Road workers have uncovered what could be the bones of a family of moa while building a highway near Taupo.
The workers were digging into an embankment with heavy machinery when they came across what appeared to be the bones of the two larger and one smaller moa.
They immediately stopped work, moved to protect the site and called archaeologists, iwi and the council, Taupo District Council infrastructure and parks manager Ted Anderson said.
The workers found more than 40 bones in total, which they carefully extracted, packed up and sent to Auckland University, he said.
“It is in a way a little unexpected, but we had spent a lot of time putting the procedures in place in anticipation of finding something,” he said.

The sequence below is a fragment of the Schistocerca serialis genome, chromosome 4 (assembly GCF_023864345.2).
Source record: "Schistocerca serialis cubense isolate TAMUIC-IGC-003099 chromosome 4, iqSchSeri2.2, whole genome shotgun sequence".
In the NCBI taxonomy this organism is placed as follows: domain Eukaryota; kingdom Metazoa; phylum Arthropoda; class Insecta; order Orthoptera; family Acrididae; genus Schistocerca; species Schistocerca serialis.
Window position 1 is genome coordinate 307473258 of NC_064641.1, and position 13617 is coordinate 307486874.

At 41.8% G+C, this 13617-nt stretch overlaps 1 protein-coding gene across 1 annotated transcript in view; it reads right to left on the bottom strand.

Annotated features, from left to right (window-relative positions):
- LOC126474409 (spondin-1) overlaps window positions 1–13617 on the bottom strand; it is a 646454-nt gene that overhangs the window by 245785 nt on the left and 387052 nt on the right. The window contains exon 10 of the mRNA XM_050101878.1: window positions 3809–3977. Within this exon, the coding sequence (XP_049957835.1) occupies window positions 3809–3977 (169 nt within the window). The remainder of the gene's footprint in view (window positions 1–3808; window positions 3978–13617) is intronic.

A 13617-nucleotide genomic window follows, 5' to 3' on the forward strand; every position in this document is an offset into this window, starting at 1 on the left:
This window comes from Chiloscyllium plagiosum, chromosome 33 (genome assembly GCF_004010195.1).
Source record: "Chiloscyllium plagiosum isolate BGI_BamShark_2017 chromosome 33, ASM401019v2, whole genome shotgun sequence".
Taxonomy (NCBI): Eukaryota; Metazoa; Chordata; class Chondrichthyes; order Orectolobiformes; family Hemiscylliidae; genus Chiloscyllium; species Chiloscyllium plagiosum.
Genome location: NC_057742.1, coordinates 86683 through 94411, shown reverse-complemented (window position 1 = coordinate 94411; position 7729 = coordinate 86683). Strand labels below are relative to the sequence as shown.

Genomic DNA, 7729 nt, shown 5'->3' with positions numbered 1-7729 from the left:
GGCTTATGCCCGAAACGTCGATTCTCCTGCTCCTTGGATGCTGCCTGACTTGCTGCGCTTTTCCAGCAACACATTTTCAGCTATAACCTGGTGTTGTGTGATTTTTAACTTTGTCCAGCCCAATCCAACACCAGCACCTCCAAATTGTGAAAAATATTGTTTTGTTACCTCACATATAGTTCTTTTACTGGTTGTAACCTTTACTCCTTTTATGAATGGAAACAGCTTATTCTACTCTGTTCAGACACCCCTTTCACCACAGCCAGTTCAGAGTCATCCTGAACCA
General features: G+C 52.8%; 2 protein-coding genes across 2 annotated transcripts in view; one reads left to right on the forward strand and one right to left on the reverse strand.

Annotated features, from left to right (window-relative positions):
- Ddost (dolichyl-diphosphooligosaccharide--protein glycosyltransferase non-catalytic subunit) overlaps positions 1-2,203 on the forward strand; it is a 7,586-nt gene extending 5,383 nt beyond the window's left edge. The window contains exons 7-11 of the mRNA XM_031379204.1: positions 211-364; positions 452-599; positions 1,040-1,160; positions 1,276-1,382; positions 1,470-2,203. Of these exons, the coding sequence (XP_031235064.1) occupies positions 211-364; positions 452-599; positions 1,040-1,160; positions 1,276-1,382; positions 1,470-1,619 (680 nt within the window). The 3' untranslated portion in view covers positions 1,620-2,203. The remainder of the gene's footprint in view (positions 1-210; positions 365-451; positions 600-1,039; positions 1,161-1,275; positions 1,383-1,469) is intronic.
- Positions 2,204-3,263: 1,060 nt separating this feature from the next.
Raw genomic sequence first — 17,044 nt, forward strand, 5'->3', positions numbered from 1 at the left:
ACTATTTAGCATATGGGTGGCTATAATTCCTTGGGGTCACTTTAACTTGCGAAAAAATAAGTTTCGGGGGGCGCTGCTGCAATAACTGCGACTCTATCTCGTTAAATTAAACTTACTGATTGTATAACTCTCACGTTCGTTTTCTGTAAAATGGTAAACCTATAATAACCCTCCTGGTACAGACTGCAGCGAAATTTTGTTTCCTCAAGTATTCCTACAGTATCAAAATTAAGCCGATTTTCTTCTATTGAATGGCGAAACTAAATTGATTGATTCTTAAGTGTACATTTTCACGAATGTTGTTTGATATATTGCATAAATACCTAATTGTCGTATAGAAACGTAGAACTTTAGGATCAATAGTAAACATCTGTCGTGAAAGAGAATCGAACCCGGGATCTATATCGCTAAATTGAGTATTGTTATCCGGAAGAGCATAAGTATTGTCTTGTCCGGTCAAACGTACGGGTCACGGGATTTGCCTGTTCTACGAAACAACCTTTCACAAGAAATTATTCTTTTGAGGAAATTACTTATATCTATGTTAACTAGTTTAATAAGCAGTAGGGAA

The moa bones were the first discovery in the 12 months the roadworks crews had been building the East Taupo arterial highway, he said.
Moa were a type of giant flightless bird, with the largest of the species standing up to 3.7m tall and weighing up to 230kg.
Taupo Mayor Rick Cooper said initial investigations indicated the bones were between 2000 and 3000 years old.
“It’s really exciting – it is almost like having our own Loch Ness monster,” he said.
“For them all to have died at once, something must have happened – a family of moa don’t die together any more than a family of humans would, unless something happened.”
Once the bones were identified, they would be returned to Taupo, where the council, iwi and archaeologists would discuss what would happen to them.
“For me personally, I would like to see these remains brought back to Taupo where they can be protected as cherished artifacts for the people of Taupo,” Cooper said.